Based on 2017 U.S. App Store data, Apple reported that 65% of iOS app downloads come directly through App Store searches. Wouldn’t it be great to be at the top of those searches? On June 8, 2016, in a nondescript forum used by app developers, an Apple Staff member, with no picture, and initials dk17 asked developers to join the Search Ads beta program.
The ominous opening paragraph, “Search Ads is an efficient and easy way for developers to promote their app directly within the U.S. App Store search results” may have gotten the attention of some developers but, at the end of the same paragraph was a more intriguing sentence that has helped Apple become the first U.S. company to have a Trillion dollar valuation, “Search Ads will appear as the first listing in search results on the App Store on the iPhone and iPad.”
On October 5th of the same year, App Store Search Ads were removed from beta and opened to all developers with an app in the App Store.
If you’ve set up your App Store properly, you should be receiving some downloads based on the App Store keywords and categories that you chose. If you have questions about your App Store metadata, refer to my previous article There’s An App For That™: But How Do You Find It. Downloads obtained without paying for them are considered “organic.” The number of downloads that your app obtains is dependent upon the discoverability of the app. Common reasons that your app may not be downloaded are that your keywords and categories are irrelevant to the core function of your app. If you’re the developer of a shopping app like “wish,” it would not be beneficial to choose a gaming term like “action” even though the word action is highly searched for in the App Store. The underlying goal of Apple is enhanced user experience. They will not serve ads or organic app suggestions based on keyword choices alone, context is still very important.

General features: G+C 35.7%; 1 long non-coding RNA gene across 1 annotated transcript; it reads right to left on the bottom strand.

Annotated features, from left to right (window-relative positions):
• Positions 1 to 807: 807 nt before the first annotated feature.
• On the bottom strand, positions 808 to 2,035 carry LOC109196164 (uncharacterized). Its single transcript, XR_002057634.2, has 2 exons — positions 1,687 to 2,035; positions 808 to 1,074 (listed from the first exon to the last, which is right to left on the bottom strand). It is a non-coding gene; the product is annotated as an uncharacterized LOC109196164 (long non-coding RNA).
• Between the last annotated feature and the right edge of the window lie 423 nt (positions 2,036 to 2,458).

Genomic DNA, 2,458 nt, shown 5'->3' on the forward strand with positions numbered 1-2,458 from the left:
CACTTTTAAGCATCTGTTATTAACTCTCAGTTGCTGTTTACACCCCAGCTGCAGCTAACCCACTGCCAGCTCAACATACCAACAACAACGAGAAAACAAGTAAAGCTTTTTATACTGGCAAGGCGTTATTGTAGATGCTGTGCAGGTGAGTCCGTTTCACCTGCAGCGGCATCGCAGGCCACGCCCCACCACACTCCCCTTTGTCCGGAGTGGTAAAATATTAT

The next step, after App Store Optimization (ASO), to increasing downloads is to consider advertising. A few popular types of advertising in the use of obtaining app downloads are in-app ads, social media, influencer ads, traditional ads, and Search Ads.
The evolution of Apple Search
Search Ads have evolved over the past few years. Initially, they were plagued with low inventory and burdensome usage restrictions. Since the first opening, they have gone through a full reimagining. App developers utilizing Search Ads were originally charged on a “tap.” Taps are like clicks on the web, while someone may click on an ad, it does not mean that they will convert to a shopper from the ad. This diminished the value of Search in the minds of some developers. They wanted to know what their cost per install was, not what their potential to install was.
Basic is so “not” basic